Quba, Breathing (Part 1)


Salim parks on a hill beside Masjid Quba’s gate. “Women’s entrance is up there,” he says. I pin Isra to my hip as I scoot out of the backseat. Our movement stirs up a fine layer of dust from between the seat cushions. The air inside the truck has a powdery mustiness to it, reminiscent of our old blue pick-up with the tall stick shift. It is a smell that I have not encountered in thirty years, and now how strange it seems, continents apart, to find it perfectly preserved.

Down the sidewalk and around the corner we follow Abdur-Rahman. Salim stays with the truck, excusing himself from the expedition in the interest of finding a sandwich. I am struck by his restraint. Only someone from one of the holy cities could pass by the opportunity to pray at Quba so casually. Pilgrims by contrast are greedy. We live by a checklist of blessings which we intend to attain.

As we walk, I think of all the ways that Medina is different from Dubai. Here the night wind is hot and dry, while the evenings are soupy at home. If the streets of each city are its face, then Medina’s brow is lined with age while Dubai is a schoolboy scrubbed clean. Medina tolerates millions of pilgrims, graciously turning a blind eye to their proclivities. Dubai’s patience is more limited. On the subway, bored young Emiratis in army fatigues stand ominously at the ticket machines. Under their watch, no one chews gum, puts their feet up on seats, litters or lingers too long. Dubai is ordered, refined.

Medina, by contrast, is wild. It is a city of heady smells; each of our destinations this evening has carried its own particular scent. The Prophet’s mosque bears the perfume of snowy marble: immaculate, sun-streaked. In the shade of Jabal Uhud, the air smacked of clinkers: of hemoglobin and ash, of soft coal burning. The sidewalk outside Masjid Quba overflows with women selling heaped dried goods. Mint and combs, woven rugs, bricks of brown dried spice: the night wind steeps from these a sultry, airborne tea.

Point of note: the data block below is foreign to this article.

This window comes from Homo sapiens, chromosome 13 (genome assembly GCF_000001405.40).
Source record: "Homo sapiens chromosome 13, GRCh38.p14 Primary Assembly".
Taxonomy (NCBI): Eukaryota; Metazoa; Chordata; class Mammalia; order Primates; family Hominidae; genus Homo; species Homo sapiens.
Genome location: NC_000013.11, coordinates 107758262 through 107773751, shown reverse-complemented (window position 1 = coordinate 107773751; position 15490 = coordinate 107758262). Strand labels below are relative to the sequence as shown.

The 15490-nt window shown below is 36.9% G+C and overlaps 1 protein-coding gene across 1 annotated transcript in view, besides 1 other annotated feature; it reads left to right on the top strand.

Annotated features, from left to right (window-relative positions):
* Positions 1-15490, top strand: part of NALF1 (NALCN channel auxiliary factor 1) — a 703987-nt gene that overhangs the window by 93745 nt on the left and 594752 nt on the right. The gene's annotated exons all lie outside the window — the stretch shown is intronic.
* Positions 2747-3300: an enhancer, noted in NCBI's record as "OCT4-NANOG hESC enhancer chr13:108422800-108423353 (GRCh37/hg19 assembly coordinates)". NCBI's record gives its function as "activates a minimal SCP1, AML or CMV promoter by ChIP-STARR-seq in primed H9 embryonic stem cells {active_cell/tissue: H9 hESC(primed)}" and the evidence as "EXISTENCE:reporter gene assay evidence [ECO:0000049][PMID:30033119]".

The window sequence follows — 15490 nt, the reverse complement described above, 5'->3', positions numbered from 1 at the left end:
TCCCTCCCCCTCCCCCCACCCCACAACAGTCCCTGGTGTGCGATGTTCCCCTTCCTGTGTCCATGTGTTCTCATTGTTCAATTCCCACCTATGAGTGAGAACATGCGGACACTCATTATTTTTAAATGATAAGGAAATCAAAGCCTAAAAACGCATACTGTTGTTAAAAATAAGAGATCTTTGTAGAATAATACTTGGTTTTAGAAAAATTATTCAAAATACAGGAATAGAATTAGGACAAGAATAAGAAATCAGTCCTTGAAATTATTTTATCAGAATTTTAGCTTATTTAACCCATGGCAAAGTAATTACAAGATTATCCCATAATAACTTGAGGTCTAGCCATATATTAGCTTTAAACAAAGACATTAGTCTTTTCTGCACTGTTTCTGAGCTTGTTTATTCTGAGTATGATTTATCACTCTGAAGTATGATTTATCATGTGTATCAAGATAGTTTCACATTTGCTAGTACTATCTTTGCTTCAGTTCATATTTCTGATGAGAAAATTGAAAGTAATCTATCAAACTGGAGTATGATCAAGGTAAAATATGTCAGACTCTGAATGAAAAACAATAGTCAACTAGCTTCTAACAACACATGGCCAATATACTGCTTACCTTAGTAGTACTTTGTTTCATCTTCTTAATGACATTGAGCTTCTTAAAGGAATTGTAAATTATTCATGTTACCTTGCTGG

“This is Saudi as I remember it,” Abdur-Rahman says as we pass the sisters by. There is a note of wonder in his voice, as if he has only now remembered something which long forgotten. That is the difference between us: Abdur-Rahman has a point of reference, a legacy of memories against which he can compare. For me, every footstep is new.

I wonder, on our way into the masjid’s court, what besides the scent of the air has remained unchanged. Quba was the first mosque ever built by Muslims. It is one of only three masajid mentioned in the Quran, in which it is called the Masjid Founded on Taqwa. The Mosque of God-consciousness. Within its walls, Allah says, are people who He loves.

We round the corner, where white domes overlook an inner yard of marble, red and white and black. Quba was rebuilt in 1986. The architect responsible for its renaissance intended to incorporate the original foundation into his design, but somehow in the construction process, the stones were razed.  Any visual reference to the Prophet’s first mosque has been irrevocably erased. The seeds of misgiving sneak into my heart. Where, I wonder, has the foundation gone?

We reach the stairs which separate the courtyard leading to the women’s prayer hall from the rest of the masjid. I hand Isra to Abdur-Rahman. She slides down his trunk and clings to his knees, singing her “Baba, baba” song. I make my way quickly away from them before she looks at me. While she can tolerate separation, she’s no good at goodbyes.

Soon they are out of sight. I am relieved to see them go; observing the masjid by myself is a guilty pleasure. For the next quarter of an hour, I want to be alone. We have circled the Kaaba together, and we’ve sipped from the same glass of Zamzam. I have chased her across the courtyard of the Prophet’s mosque, beneath a network of awnings like broad, blue veined flowers. As a family, we climbed the archers’ hill near Uhud, and together we have wandered up the narrow stairs of al Qiblatain. I pray that it will be a blessing for Isra and Abdur-Rahman to explore the mosque together, that her company will be a means of reward for him. You have to get used to trusting him to take care of her, I tell myself. You only have seven more weeks.